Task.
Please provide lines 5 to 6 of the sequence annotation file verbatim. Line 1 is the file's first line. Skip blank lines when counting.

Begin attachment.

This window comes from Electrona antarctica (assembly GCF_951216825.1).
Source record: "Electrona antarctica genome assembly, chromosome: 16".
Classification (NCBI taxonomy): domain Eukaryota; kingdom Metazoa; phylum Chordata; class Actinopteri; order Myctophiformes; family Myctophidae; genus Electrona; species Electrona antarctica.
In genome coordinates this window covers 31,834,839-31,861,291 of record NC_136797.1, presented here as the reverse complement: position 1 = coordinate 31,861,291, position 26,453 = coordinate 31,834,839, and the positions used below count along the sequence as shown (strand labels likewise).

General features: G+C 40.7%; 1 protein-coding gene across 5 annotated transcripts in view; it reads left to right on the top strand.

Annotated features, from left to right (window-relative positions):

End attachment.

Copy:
General features: G+C 40.7%; 1 protein-coding gene across 5 annotated transcripts in view; it reads left to right on the top strand.

Annotated features, from left to right (window-relative positions):